The beneficial effect of testing: An event-related potential study

Bai, C.-H. and Bridger, E.K. and Zimmer, H.D. (2015) The beneficial effect of testing: An event-related potential study. Frontiers in Behavioral Neuroscience, 9 (Septem). ISSN 16625153 (ISSN)

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Abstract

The enhanced memory performance for items that are tested as compared to being restudied (the testing effect) is a frequently reported memory phenomenon. According to the episodic context account of the testing effect, this beneficial effect of testing is related to a process which reinstates the previously learnt episodic information. Few studies have explored the neural correlates of this effect at the time point when testing takes place, however. In this study, we utilized the ERP correlates of successful memory encoding to address this issue, hypothesizing that if the benefit of testing is due to retrieval-related processes at test then subsequent memory effects (SMEs) should resemble the ERP correlates of retrieval-based processing in their temporal and spatial characteristics. Participants were asked to learn Swahili-German word pairs before items were presented in either a testing or a restudy condition. Memory performance was assessed immediately and 1-day later with a cued recall task. Successfully recalling items at test increased the likelihood that items were remembered over time compared to items which were only restudied. An ERP subsequent memory contrast (later remembered vs. later forgotten tested items), which reflects the engagement of processes that ensure items are recallable the next day were topographically comparable with the ERP correlate of immediate recollection (immediately remembered vs. immediately forgotten tested items). This result shows that the processes which allow items to be more memorable over time share qualitatively similar neural correlates with the processes that relate to successful retrieval at test. This finding supports the notion that testing is more beneficial than restudying on memory performance over time because of its engagement of retrieval processes, such as the re-encoding of actively retrieved memory representations. © 2015 Bai, Bridger, Zimmerand Mecklinger.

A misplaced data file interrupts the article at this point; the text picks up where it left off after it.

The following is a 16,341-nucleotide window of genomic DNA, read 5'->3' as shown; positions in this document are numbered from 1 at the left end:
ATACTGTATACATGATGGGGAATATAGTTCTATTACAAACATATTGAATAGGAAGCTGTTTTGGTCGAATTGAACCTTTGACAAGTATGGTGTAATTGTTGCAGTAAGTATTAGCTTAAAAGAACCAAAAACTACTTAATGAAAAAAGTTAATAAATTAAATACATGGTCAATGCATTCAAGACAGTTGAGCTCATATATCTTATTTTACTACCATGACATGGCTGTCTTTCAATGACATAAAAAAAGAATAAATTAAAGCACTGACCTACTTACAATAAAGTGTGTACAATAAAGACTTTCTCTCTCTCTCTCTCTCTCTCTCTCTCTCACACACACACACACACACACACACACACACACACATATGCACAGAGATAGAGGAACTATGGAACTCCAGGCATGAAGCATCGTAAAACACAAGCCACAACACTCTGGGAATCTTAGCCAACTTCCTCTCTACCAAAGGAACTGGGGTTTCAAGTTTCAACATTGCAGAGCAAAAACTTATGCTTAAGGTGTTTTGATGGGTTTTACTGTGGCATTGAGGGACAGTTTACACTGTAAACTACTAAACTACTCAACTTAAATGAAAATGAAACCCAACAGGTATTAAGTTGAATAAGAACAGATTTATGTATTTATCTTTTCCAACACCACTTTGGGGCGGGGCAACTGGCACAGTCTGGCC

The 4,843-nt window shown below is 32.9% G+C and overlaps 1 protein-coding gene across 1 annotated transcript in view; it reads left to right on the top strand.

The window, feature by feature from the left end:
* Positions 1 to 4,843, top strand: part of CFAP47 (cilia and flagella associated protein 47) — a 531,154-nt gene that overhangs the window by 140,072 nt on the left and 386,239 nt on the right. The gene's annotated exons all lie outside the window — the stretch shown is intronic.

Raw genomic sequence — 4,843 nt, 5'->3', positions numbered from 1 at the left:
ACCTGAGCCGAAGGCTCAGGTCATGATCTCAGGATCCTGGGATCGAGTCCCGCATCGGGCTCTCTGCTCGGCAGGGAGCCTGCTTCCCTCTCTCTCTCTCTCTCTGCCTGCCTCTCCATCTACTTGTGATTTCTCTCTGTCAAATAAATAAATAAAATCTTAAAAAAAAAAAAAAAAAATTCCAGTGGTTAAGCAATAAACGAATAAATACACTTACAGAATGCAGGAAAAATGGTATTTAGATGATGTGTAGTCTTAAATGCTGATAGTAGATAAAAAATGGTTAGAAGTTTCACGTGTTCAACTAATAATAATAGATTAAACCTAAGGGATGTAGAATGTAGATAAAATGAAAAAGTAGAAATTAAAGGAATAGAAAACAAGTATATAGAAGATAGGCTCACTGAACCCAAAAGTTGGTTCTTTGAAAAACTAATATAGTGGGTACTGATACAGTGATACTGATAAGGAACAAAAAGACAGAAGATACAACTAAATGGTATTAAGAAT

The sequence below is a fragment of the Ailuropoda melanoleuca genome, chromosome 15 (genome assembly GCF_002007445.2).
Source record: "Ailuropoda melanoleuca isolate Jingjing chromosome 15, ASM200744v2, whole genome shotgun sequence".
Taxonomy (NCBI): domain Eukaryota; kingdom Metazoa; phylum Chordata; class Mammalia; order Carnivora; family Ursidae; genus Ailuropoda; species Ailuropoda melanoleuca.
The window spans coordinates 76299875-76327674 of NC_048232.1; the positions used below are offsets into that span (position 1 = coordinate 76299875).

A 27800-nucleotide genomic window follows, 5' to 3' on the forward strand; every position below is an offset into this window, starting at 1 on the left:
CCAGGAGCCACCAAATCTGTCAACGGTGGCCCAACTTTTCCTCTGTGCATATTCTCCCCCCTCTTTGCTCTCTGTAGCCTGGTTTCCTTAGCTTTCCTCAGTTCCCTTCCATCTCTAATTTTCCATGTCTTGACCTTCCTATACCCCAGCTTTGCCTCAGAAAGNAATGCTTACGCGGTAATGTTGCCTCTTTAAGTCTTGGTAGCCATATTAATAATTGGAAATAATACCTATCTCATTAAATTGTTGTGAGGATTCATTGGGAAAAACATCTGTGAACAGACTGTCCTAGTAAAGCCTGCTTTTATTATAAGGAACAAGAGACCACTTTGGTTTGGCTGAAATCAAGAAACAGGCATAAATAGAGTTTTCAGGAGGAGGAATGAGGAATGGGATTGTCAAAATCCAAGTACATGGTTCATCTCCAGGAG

Item Type: Article
Uncontrolled Keywords: Episodic memory, ERP, Memory retrieval, Reinstatement, Testing effect, adult, Article, behavioral science, comparative study, controlled study, event related potential, human, human experiment, memory test, recall, stimulus response, task performance
Subjects: C800 Psychology
Divisions: Faculty of Business, Law and Social Sciences > School of Social Sciences > Dept. Psychology
UoA Collections > UoA 04: Psychology, Psychiatry and Neuroscience
Depositing User: Miss Jessica Baylis
Date Deposited: 07 Feb 2017 15:52
Last Modified: 13 Jun 2017 20:13
URI: http://www.open-access.bcu.ac.uk/id/eprint/585

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